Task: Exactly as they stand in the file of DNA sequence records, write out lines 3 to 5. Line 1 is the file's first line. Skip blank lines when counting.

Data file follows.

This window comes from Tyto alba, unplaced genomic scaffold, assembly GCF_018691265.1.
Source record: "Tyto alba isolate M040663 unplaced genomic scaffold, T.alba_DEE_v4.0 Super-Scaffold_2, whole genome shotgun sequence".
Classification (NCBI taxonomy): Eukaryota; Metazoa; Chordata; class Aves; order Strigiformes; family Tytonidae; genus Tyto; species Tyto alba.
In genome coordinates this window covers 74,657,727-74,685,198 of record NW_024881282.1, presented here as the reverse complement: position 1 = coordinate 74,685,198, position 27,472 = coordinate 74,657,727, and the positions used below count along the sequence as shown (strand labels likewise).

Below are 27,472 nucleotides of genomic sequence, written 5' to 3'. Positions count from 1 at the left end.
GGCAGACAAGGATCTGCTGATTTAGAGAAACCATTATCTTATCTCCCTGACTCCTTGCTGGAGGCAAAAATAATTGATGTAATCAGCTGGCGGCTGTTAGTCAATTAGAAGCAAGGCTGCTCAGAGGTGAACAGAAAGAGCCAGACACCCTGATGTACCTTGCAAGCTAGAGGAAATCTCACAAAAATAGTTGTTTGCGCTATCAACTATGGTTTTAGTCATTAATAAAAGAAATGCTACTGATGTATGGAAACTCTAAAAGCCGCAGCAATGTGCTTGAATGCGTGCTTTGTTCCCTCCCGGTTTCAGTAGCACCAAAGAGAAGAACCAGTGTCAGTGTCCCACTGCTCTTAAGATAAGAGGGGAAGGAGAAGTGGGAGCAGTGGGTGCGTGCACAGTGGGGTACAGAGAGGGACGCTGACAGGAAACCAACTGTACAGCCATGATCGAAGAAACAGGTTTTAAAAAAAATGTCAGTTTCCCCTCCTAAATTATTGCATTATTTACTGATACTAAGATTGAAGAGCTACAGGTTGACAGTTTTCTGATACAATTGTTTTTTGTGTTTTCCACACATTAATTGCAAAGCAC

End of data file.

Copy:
Classification (NCBI taxonomy): Eukaryota; Metazoa; Chordata; class Aves; order Strigiformes; family Tytonidae; genus Tyto; species Tyto alba.
In genome coordinates this window covers 74,657,727-74,685,198 of record NW_024881282.1, presented here as the reverse complement: position 1 = coordinate 74,685,198, position 27,472 = coordinate 74,657,727, and the positions used below count along the sequence as shown (strand labels likewise).

Below are 27,472 nucleotides of genomic sequence, written 5' to 3'. Positions count from 1 at the left end.